Arduino is an initiative aiming at making open electronics easy. It is of course open itself, and you are perfectly free to do your own arduino. Yet, most of the people buy it ready to use from its conceptors (explaining the buissness plan making it possible). Experts and hobbyist use it to prototype their realization while artists, designers and everyone can use it to learn electronics and do whatever they are up to: we are working with Clément on a stupid game called FukuTruc which is a nuclear power plant simulator for less than 10$ (not counting the arduino).

Arduino raised a very interesting community around open source extension kits that you plug directly on the arduino PCB. Individuals or little companies design their own extensions, publish the specifications and live from selling the mounted extensions. The individual involved (such as http://warrantyvoidifremoved.com/ or http://dangerousprototypes.com/) are somewhere between technical experts, artists and activists. Some arduino extensions are modular electronic elements allowing learners to forget about the soldering iron (and undo their mistakes), gameduino, to build your own old school games, open genetic sequencer or open flying drones. Actually, every possible gadget seems to be worked on by someone, somewhere. Playing wooden Labyrinth with a wii fit is now possible...

Gizmo is another community not directly related to arduino that crowdsource several open source hardware projects, such as a PDA a game console or a GPS tracker.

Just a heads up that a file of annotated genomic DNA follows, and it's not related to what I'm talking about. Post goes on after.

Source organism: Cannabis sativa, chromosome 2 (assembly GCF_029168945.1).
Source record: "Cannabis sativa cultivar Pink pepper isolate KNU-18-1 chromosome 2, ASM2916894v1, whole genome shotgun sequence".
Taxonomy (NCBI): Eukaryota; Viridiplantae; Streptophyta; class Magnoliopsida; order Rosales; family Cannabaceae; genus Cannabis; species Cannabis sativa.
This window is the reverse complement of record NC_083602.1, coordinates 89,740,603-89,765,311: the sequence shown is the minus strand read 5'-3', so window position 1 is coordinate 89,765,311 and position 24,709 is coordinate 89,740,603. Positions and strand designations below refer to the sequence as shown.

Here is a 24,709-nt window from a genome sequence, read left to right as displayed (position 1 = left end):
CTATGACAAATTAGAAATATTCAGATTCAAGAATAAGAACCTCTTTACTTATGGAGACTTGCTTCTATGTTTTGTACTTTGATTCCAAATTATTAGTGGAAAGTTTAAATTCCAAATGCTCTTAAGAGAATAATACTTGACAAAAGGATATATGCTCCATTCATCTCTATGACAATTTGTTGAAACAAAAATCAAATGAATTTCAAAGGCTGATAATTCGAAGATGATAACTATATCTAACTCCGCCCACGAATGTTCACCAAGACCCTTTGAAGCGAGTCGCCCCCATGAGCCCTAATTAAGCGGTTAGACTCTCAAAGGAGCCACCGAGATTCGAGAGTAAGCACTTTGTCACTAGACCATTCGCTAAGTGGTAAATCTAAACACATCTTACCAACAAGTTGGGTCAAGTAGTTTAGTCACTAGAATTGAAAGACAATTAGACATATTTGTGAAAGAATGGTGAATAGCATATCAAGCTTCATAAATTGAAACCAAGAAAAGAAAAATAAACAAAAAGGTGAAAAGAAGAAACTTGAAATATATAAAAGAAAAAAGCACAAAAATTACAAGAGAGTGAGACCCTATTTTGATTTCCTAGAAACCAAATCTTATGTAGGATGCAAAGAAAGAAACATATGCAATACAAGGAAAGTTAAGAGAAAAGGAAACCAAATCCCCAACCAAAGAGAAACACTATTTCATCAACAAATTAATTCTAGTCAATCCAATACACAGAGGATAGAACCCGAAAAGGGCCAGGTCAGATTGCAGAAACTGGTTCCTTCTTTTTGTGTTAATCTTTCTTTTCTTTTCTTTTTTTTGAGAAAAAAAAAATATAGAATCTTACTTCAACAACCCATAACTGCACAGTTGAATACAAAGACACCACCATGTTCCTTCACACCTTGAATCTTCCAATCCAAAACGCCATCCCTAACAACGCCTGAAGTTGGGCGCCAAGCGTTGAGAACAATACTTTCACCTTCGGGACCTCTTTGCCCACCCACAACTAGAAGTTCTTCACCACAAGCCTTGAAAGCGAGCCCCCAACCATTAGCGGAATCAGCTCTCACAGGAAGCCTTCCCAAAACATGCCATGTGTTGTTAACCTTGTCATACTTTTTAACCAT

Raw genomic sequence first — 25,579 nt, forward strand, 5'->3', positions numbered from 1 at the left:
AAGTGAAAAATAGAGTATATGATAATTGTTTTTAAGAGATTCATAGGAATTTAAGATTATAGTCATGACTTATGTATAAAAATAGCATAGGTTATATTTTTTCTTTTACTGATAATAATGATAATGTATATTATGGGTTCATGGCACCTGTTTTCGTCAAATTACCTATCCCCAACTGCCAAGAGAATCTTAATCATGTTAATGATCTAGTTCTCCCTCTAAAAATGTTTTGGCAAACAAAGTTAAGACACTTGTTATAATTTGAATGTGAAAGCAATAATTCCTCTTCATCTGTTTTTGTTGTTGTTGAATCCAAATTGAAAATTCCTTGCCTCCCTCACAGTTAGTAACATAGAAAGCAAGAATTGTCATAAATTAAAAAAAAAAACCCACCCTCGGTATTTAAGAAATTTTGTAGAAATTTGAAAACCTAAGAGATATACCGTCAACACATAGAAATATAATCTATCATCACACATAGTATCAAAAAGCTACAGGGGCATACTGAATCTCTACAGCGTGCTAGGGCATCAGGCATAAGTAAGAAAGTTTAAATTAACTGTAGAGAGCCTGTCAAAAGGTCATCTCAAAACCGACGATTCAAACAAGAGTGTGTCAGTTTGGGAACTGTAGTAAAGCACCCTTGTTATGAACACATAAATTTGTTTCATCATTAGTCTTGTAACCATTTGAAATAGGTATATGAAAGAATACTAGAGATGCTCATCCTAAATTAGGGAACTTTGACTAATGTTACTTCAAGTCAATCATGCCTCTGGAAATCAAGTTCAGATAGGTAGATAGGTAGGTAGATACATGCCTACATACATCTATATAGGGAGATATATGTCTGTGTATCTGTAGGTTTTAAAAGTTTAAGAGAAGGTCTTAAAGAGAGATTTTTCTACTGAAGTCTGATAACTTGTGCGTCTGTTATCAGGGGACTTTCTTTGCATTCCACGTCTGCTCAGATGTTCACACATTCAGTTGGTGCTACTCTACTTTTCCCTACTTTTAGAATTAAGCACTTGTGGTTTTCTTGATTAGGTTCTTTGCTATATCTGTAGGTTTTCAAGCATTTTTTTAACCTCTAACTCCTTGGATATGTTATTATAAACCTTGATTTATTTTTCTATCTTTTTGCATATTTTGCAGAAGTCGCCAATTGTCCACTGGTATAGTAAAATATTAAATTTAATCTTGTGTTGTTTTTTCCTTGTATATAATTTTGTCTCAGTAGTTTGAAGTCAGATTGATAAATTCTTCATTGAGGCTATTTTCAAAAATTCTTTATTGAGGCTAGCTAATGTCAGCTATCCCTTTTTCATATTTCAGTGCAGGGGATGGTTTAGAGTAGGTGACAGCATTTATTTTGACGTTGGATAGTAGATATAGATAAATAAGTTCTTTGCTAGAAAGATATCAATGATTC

When it comes to building your own chip, the technical difficulties of reproduction become almost impossible to overcome for now. But it does not mean that nothing happens here. The CERN already pushed the OHL (Open Hardware License) as an equivalent to the GPL, while others proposed the OSHW. FPGA are an interesting way of specializing generic chips, if reproducing specialized chips is beyond hobbyist capacities for now. This way is demonstrated by milkymist.

The network is also something to be freed, particularly in France where our politics are voting laws such as Hadopi. Reporters Without Borders recently classified France as Under Surveillance. As a reaction, freedom protection groups are acting for the net neutrality, such as April, la quadrature du net. French Data Network is even an associative ISP, crowdsourcing the network infrastructure to ensure that it remain free of any censorship (I happen to be member of its local incarnation although I still have a classical closed ISP for now).

Ironically, the software is also to be freed again with the advance of cloud computing and web applications. 10 years ago, we switched from the closed systems that had the sexier interfaces to a free operating system encumbered by its clumsy text interface. Things evolved a lot since then, and Linux interfaces are now as ergonomic as Windows -- the freedom and openness comes in addition. We are now facing the same issue with the Web 2.0: What is the point of using Linux if you rely on a completely system such as Google mail, Facebook, doodle or Tweeter? Alternatives begin to emerge, such as Zimbra for hosting mails, http://identi.ca to tweet, FramaDate to find the next meeting date, http://selectricity.org/ to organize a poll, etc. No direct concurrent of Facebook is usable yet (don't cite Google+ or I'll bite! How is it more open?), but several are cooking such as Jappix or Diaspora. For the time being, I'm still doomed to FaceBook :( Network effects remain particularly pernicious things, and I'm not completely sure of how we will manage to deal with them.

Artistic and cultural open scene

Many artists embraced this ways of doing things. The easy to understand, modular licences of Creative Commons helped this process a lot. OxyRadio is a french net radio broadcasting only free and open music. That is to say that every artist in their playlist decided to put his work under a license similar to the ones used in open source software. As a matter of fact, this playlist is still somewhat limited: right now they have 1171 songs, from 234 artists. That's a bit limited but this figure can only increase with time :)